Misconceptions about exterior nighttime light and safety abound. A 2015 study published in the Journal of Epidemiology and Community Health found that streetlights and outdoor lighting in general don’t deter crime, prevent accidents, or by extension make us any safer. From college campuses to shopping malls, the study shows that improper lighting creates harsh shadows and also produces areas overly lit that we humans perceive as being safer. In these improperly lit areas, the human eye cannot penetrate the harsh shadows adjacent to the overly lit area. So a person intending us harm can quickly emerge from the shadows. It turns out wattage is part of the problem. The other part is the directionality of the light. Light shining upward is wasted and disruptive to many species, including humans. Too bright a light creates a too dark shadow. Softer lighting, specifically non-blue LED or compact fluorescent lights (CFL) in a warmer color such as yellow or orange with a shield directing the light towards the ground is both safer and more cost-effective. On a global scale, cities have spent billions of dollars lighting up the night sky needlessly. Generating the power to these lights has contributed millions of tons of CO2 to the atmosphere annually, thus contributing to global climate change, with no human benefit.
Luckily these forms of softer warmer lights are also more faunal, and floral friendly than their bluer, daytime colored lights. It seems that animals, plants, and insects display minimal disruption in their behavior when these lights are used outside exclusively. It should be added that our outdoor lights should be turned off entirely when not needed. So what are we left with at this point? By reducing the amount and changing the color and shading of outdoor nighttime lighting we can sleep better at night and feel better during our waking hours. Our nearby plants and trees will continue to provide us with the ecosystem services such as removing CO2 from the air, replacing that gas with much-appreciated oxygen as well as providing habitat to our beloved birds and wildlife. Our atmosphere will move a bit towards stability and sustainability. Our streets and parks will be safer, our neighbors in the house next door will have less to complain about us, and we will have the added benefit of once again being able to enjoy the utter beauty of the dark night sky.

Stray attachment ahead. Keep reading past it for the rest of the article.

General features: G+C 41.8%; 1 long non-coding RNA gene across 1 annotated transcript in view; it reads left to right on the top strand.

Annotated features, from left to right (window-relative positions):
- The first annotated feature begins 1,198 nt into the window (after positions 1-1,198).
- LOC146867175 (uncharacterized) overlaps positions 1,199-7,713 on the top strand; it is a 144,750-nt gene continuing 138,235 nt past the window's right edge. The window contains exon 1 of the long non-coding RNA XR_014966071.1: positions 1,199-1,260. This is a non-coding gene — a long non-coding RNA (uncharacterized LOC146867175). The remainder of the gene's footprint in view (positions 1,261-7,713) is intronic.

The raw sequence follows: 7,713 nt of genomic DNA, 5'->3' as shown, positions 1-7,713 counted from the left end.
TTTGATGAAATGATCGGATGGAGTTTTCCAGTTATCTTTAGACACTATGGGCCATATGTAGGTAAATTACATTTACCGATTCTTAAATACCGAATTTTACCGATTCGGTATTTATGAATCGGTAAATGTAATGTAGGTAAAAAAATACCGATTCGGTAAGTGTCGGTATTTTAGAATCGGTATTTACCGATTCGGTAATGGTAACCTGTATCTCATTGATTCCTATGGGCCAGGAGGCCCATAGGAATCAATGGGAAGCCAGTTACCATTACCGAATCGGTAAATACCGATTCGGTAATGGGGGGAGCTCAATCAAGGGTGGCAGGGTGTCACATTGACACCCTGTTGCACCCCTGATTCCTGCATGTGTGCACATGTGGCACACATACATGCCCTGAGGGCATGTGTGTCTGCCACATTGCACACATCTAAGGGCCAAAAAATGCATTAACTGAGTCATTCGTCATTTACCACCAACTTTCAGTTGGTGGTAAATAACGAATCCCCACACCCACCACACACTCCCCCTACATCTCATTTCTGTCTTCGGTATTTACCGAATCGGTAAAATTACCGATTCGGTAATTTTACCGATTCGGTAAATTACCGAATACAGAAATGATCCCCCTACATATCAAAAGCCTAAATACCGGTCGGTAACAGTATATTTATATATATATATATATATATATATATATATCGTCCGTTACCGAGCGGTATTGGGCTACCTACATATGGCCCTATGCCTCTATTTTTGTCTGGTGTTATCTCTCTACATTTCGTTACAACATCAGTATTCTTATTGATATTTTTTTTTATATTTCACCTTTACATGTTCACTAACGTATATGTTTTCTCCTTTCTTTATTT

Back to Mount Wilson for a moment. Land-based astronomers do comparatively little harm to the world by number and activity. They also provide us with the vigilant service of watching the sky. Amongst their duties is to find and establish the path of near-Earth objects. Comets, asteroids, and the increasing amount of space junk we have placed in Earth’s orbit are all potential threats to life on Earth. The larger and therefore more dangerous objects are collectively known as “planet killers.” These objects are so dim when viewed at distances where we have a window of opportunity to act, reflect, make amends or kiss flossing goodbye that even small amounts of light pollution mask their presence longer than we may desire. Speaking strictly for myself I would embrace the time afforded me by earlier detection. I have never seen a comet I didn’t like.
Jason Kahn recently joined The Rewilding Institute board of directors after retiring from serving as a bike mechanic after retiring from serving as an Earth Sciences teacher. Jason continues to cycle regularly and is plotting a bicycle-supported wildways trek next year with his rewilding friends.